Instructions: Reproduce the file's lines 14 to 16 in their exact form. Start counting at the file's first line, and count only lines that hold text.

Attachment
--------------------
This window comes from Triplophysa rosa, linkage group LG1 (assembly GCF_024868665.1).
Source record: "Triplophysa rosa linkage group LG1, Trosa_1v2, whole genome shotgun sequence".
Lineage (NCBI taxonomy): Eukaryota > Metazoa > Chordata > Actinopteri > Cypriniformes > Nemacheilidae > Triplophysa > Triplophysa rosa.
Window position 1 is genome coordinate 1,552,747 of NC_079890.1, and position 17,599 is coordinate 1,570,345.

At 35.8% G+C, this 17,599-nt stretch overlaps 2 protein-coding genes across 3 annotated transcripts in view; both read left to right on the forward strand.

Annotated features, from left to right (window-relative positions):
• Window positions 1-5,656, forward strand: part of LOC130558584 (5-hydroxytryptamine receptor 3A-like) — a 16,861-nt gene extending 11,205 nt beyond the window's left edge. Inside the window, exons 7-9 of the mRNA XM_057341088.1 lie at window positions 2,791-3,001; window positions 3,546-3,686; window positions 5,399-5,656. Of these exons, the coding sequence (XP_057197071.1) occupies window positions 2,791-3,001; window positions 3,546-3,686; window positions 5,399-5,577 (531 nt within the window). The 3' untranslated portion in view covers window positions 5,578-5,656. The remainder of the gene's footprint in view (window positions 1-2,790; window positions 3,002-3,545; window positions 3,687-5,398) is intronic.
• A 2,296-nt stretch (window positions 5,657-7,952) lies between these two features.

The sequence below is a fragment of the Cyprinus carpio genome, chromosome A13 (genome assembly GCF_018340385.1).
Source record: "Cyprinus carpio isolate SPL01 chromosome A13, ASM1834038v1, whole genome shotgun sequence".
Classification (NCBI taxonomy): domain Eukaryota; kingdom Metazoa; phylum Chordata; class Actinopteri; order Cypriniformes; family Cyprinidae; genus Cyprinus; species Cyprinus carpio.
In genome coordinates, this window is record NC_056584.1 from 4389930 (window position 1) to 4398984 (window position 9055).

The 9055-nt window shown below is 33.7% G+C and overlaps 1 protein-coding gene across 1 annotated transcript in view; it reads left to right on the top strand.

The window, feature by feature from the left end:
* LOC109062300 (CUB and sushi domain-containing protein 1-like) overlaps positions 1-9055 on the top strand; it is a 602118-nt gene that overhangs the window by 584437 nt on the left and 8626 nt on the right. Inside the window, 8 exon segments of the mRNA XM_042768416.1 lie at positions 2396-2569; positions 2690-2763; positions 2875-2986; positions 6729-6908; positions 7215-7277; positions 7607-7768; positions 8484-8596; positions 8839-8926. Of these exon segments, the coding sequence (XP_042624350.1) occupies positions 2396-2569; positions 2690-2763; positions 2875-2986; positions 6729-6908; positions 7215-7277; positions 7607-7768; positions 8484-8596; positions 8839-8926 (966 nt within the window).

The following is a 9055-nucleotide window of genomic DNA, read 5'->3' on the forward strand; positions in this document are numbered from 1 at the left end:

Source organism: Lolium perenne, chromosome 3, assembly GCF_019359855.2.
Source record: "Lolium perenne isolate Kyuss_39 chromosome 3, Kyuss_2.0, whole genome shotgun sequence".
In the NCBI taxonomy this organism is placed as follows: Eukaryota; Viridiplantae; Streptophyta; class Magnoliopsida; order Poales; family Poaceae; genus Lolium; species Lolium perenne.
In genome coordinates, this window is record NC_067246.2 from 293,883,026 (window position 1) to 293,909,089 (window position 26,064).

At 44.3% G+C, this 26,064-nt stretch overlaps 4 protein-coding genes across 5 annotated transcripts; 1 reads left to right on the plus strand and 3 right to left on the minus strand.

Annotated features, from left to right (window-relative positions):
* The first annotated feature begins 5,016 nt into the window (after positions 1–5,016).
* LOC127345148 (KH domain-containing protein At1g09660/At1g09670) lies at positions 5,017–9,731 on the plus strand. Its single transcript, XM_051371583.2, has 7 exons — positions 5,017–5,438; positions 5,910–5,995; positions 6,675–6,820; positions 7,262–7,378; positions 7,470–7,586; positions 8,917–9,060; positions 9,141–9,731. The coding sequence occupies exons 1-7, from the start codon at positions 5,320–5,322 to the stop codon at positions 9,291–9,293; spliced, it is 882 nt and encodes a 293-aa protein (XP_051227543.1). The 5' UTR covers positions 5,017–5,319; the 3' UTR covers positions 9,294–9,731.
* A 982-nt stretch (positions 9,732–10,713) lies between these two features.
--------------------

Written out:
The window, feature by feature from the left end:
* LOC109062300 (CUB and sushi domain-containing protein 1-like) overlaps positions 1-9055 on the top strand; it is a 602118-nt gene that overhangs the window by 584437 nt on the left and 8626 nt on the right. Inside the window, 8 exon segments of the mRNA XM_042768416.1 lie at positions 2396-2569; positions 2690-2763; positions 2875-2986; positions 6729-6908; positions 7215-7277; positions 7607-7768; positions 8484-8596; positions 8839-8926. Of these exon segments, the coding sequence (XP_042624350.1) occupies positions 2396-2569; positions 2690-2763; positions 2875-2986; positions 6729-6908; positions 7215-7277; positions 7607-7768; positions 8484-8596; positions 8839-8926 (966 nt within the window).

The following is a 9055-nucleotide window of genomic DNA, read 5'->3' on the forward strand; positions in this document are numbered from 1 at the left end: